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Devil's Advocate


Photo­graphy by
Jeff Watts

from left: Kathryn Asalone, Megan Guerin, Professor John Bracht, and Deborah Weinstein
From left: Kathryn Asalone, Megan Guerin, John Bracht, and Deborah Weinstein

AU biologists had a devil of a good time genetically mapping Halicephalobus mephisto. 

Named for Mephistopheles, a subterranean demon from the medieval German legend of Faust, the “devil worm” is the deepest-living animal in the world, burrowing nearly a mile underground. Discovered in 2008 in an active South African gold mine, its genome sequencing—the first of any subterrestrial animal—provides clues to how an organism adapts to lethal environmental conditions, including blistering heat, limited oxygen, and high amounts of methane.

“The devil worm can’t run away; it’s underground. It has no choice but to adapt or die,” says John Bracht, the College of Arts and Sciences professor who led the project. 

Bracht and his team found that the genome encodes an unusually large number of heat-shock proteins known as Hsp70, which exist in all life forms and restore cellular health due to heat damage. Many of the devil worm’s Hsp70 genes were copies of themselves—an exciting discovery that indicates the worm’s evolutionary adaptation.  

“We propose that when an animal cannot escape intense heat, it starts making additional copies of these two genes to survive,” says Bracht, who—along with biology grad students Deborah Weinstein, CAS/MA ’19, and Sarah Allen, CAS/MA ’17—published the results in Nature Communications last November.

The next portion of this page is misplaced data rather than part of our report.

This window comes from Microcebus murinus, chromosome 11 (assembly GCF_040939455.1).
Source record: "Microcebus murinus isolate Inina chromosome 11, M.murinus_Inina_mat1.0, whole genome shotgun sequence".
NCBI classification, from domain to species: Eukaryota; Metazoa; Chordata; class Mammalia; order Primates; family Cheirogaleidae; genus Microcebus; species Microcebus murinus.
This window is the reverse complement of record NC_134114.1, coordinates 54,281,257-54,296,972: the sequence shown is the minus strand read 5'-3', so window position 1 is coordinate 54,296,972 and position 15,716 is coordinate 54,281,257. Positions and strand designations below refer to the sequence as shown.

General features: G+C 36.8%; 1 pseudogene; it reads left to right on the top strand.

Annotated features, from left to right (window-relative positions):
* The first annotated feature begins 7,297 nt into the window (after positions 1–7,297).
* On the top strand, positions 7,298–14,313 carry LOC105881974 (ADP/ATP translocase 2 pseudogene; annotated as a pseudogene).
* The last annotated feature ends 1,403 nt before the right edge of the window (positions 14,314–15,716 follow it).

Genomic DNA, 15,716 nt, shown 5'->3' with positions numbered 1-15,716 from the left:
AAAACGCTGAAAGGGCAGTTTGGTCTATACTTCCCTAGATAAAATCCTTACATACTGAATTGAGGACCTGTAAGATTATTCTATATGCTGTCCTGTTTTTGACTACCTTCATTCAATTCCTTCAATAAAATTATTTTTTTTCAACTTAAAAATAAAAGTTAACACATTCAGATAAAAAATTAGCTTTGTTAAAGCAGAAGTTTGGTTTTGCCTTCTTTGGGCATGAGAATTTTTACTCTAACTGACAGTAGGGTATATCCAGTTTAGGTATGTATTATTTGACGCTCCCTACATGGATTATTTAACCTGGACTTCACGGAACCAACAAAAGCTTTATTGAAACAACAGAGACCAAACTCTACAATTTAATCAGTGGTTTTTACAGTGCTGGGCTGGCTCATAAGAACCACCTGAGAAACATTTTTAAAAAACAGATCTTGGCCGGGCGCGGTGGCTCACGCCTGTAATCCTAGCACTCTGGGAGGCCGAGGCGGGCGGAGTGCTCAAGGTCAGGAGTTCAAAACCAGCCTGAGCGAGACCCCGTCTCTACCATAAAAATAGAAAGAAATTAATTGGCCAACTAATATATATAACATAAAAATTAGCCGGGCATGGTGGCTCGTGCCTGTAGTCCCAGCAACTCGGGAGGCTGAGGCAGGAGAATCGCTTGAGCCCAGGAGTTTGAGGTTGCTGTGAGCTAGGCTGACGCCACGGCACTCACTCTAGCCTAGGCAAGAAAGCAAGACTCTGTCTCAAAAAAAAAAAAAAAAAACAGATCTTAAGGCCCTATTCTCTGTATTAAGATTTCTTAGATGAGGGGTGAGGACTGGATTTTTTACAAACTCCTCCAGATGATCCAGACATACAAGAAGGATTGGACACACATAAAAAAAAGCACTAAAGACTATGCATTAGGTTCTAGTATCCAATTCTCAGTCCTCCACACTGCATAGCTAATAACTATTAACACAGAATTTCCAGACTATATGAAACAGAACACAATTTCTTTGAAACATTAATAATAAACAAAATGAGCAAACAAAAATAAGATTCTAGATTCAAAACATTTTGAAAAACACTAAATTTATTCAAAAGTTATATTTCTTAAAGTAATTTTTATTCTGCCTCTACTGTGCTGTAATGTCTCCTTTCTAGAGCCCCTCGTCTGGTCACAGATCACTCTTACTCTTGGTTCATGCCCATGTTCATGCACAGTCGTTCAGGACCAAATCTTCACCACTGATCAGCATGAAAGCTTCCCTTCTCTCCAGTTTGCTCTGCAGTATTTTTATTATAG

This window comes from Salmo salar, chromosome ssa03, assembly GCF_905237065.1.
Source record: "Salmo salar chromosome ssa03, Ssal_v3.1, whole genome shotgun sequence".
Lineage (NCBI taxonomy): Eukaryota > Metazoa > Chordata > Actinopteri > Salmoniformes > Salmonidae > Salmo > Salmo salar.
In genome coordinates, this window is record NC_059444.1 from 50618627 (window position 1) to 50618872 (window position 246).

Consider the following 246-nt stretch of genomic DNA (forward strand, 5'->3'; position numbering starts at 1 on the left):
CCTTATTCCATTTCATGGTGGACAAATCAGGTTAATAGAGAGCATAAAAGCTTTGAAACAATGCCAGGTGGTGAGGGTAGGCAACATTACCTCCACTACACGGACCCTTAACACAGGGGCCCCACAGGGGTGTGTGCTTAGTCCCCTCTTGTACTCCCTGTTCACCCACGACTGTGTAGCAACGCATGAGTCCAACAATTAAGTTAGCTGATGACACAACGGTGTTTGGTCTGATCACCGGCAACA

Resident aliens

Bracht first embarked on the project as a postdoctoral fellow at Princeton University. When he joined the AU faculty in 2014, the devil worm came with him.

When Bracht told his students that aliens had landed at AU, the metaphor wasn’t a stretch. NASA supports devil worm research for what it can teach scientists about the search for life beyond Earth.  

“Part of this work entails looking for ‘biosignatures’ of life—stable chemical clues left behind by living things,” Bracht says. “We focus on a ubiquitous biosignature of organic life—genomic DNA—obtained from an animal that has adapted to an environment once considered uninhabitable to complex life: the deep terrestrial subsurface.

 “It is work that might prompt us to broaden the search for extraterrestrial life to ‘uninhabitable’ exoplanets’ deep subterrestrial regions.” 

For H. mephisto, the devil’s in the details.